JavaSPI: A Framework for Security Protocol Implementation

JavaSPI: A Framework for Security Protocol Implementation

Matteo Avalle (Politecnico di Torino, Italy), Alfredo Pironti (INRIA, France), Davide Pozza (Teoresi Group, Italy) and Riccardo Sisto (Politecnico di Torino, Italy)
Copyright: © 2013 |Pages: 15
DOI: 10.4018/978-1-4666-2482-5.ch013
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This paper presents JavaSPI, a “model-driven” development framework that allows the user to reliably develop security protocol implementations in Java, starting from abstract models that can be verified formally. The main novelty of this approach stands in the use of Java as both a modeling language and the implementation language. The JavaSPI framework is validated by implementing a scenario of the SSL protocol. The JavaSPI implementation can successfully interoperate with OpenSSL, and has comparable execution time with the standard Java JSSE library.
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1. Introduction

Security protocols are distributed algorithms that run over untrusted networks with the aim of achieving security goals, such as mutual authentication of two protocol parties. In order to achieve such goals, security protocols typically use cryptography.

It is well known that despite their apparent simplicity it is quite difficult to design security protocols right, and it may be quite difficult to find out all the subtle flaws that affect a given protocol logic. Research on this topic has led to the development of specialized formal methods that can be used to rigorously reason about protocol logic and to prove that it does really achieve its intended goals under certain assumptions (e.g., Blanchet, 2009).

One problem that remains with this solution is the gap that exists between the abstract protocol model that is formally analyzed and its concrete implementation written in a programming language. The latter may be quite different from the former, thus breaking the validity of the formal verification when the final implementation is considered.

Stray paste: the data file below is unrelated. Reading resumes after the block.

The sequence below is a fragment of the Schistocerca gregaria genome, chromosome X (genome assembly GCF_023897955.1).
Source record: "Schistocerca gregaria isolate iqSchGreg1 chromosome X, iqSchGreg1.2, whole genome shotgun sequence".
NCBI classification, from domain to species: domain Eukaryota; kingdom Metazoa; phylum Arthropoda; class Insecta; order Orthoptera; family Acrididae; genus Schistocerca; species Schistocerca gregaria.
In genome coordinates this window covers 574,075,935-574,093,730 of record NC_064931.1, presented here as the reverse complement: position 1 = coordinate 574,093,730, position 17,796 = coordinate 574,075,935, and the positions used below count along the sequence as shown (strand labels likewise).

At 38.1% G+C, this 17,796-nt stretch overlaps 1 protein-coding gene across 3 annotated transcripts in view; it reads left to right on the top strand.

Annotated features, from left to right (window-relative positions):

In order to solve this problem two approaches have been proposed. On one hand, model extraction techniques (e.g., O'Shea, 2008; Bhargavan, Fournet, Gordon, & Tse, 2008; Backes, Maffei, & Unruh, 2010; Chaki & Datta, 2009), automatically extract an abstract protocol model that can be verified formally, starting from the code of a protocol implementation. On the other hand, code generation model-driven techniques (e.g., Pironti & Sisto, 2007; Kiyomoto, Ota, & Tanaka, 2008; Almeida, Bangerter, Barbosa, Krenn, Sadeghi, & Schneider, 2010; Bhargavan, Corin, Deniélou, Fournet, & Leifer, 2009; Balser, Reif, Schellhorn, Stenzel, & Thums, 2000; Song, Perrig, & Phan, 2001), automatically generate a protocol implementation, starting from a formally verified abstract model. In either case, if the automatic transformation is formally guaranteed to be sound, it is possible to extend the results of formal verification done on the abstract protocol model to the corresponding implementation code.

Model-driven development (MDD) offers the advantage of hiding the complexity of a full implementation during the design phase, because the developer needs only focus on a simplified abstract model. Moreover, since the implementation code is automatically generated, it is possible to make it immune from some low-level programming errors, such as memory leakages, that could make the program vulnerable in some cases but that are not represented in abstract models.

However, MDD usually requires a high level of expertise, which limits its adoption, because formal languages used for abstract protocol models are generally not known by code developers, and quite different from common programming languages. For example, the user needs to know the formal spi calculus language in order to properly work with the Spi2Java framework (Pironti & Sisto, 2007).

Our motivation is to solve this problem and make MDD approaches more affordable. To achieve this, our contribution is the proposal of a new framework, based on Spi2Java, called JavaSPI (, where the abstract protocol model is itself an executable Java program.

This little but significant difference grants several different improvements over frameworks like Spi2Java:

  • It is not necessary to learn a new completely different modeling language anymore (Java is also used as a modeling language);

  • Standard Java Integrated Development Environments (ides), to which the programmer is already familiar, can be used to develop the security protocol model like it was a plain Java program, making full use of IDE features such as code completion, or live compilation;

  • It is possible to debug (or simulate) the abstract model using the same debuggers Java programmers are used to;

  • Thanks to Java annotations, information about low-level implementation choices and security properties can be neatly embedded into the abstract model.

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